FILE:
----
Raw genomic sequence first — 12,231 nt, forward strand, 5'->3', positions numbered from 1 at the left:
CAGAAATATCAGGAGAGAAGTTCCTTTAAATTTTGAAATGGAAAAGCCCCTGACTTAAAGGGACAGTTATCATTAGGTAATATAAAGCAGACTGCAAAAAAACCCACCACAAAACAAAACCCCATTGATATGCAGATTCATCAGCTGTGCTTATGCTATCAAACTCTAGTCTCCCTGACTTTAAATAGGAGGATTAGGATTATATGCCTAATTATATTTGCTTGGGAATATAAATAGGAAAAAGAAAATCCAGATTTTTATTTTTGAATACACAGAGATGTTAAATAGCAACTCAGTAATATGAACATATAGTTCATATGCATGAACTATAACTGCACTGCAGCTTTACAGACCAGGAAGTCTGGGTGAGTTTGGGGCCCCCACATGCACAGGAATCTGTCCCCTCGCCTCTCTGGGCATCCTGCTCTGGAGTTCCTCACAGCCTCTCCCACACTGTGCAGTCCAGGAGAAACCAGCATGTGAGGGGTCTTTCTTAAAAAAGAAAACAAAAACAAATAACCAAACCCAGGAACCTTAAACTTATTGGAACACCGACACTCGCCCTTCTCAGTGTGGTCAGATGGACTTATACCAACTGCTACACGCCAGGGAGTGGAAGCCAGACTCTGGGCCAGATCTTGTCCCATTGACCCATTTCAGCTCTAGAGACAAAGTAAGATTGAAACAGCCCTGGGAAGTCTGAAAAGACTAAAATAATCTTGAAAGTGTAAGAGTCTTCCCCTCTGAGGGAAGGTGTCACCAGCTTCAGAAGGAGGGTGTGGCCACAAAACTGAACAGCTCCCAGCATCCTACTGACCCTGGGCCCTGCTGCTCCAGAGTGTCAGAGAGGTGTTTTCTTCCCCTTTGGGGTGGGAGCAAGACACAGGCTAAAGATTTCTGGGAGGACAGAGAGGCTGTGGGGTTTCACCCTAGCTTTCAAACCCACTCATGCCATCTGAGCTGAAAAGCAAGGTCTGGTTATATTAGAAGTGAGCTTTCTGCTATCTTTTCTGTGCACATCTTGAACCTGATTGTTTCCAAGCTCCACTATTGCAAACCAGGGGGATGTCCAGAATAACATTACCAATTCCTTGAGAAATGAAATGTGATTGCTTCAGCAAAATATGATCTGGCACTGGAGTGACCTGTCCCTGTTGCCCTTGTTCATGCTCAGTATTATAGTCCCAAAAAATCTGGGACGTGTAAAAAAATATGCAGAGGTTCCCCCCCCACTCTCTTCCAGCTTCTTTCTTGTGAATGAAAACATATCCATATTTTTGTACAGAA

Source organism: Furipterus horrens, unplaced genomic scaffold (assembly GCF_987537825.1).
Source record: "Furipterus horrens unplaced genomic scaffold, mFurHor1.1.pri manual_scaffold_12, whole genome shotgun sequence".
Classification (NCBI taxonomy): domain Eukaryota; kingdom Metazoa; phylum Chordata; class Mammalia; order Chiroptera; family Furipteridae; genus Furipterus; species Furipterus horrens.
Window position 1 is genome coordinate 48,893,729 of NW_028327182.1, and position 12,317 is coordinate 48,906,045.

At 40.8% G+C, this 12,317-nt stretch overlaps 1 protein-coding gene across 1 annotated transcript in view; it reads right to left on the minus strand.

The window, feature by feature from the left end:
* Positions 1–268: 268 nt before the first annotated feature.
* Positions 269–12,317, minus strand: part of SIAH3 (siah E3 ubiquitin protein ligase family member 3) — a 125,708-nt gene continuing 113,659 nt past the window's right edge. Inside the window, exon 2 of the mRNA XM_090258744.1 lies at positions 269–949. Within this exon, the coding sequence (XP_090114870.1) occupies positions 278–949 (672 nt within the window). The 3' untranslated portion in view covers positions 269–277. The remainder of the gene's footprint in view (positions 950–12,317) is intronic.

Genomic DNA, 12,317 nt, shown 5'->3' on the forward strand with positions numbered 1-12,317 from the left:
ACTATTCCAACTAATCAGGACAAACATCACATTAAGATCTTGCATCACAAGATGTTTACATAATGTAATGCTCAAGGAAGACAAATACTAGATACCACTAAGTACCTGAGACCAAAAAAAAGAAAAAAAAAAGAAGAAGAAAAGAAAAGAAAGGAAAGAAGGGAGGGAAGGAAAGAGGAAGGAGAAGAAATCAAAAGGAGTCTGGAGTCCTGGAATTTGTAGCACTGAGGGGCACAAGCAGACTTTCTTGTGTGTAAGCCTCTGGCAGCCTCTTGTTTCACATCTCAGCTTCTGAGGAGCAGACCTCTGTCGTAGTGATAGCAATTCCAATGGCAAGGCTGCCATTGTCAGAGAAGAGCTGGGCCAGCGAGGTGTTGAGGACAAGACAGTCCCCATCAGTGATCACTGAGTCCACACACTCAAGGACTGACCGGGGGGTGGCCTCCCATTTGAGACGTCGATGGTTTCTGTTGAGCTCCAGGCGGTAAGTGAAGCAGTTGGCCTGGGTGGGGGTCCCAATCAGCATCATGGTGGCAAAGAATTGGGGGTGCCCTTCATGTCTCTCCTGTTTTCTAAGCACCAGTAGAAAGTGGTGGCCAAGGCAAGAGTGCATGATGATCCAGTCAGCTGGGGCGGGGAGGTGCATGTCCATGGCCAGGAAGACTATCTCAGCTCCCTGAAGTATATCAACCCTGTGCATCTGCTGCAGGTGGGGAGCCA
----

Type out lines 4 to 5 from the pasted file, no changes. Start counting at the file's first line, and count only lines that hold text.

Source record: "Furipterus horrens unplaced genomic scaffold, mFurHor1.1.pri manual_scaffold_12, whole genome shotgun sequence".
Classification (NCBI taxonomy): domain Eukaryota; kingdom Metazoa; phylum Chordata; class Mammalia; order Chiroptera; family Furipteridae; genus Furipterus; species Furipterus horrens.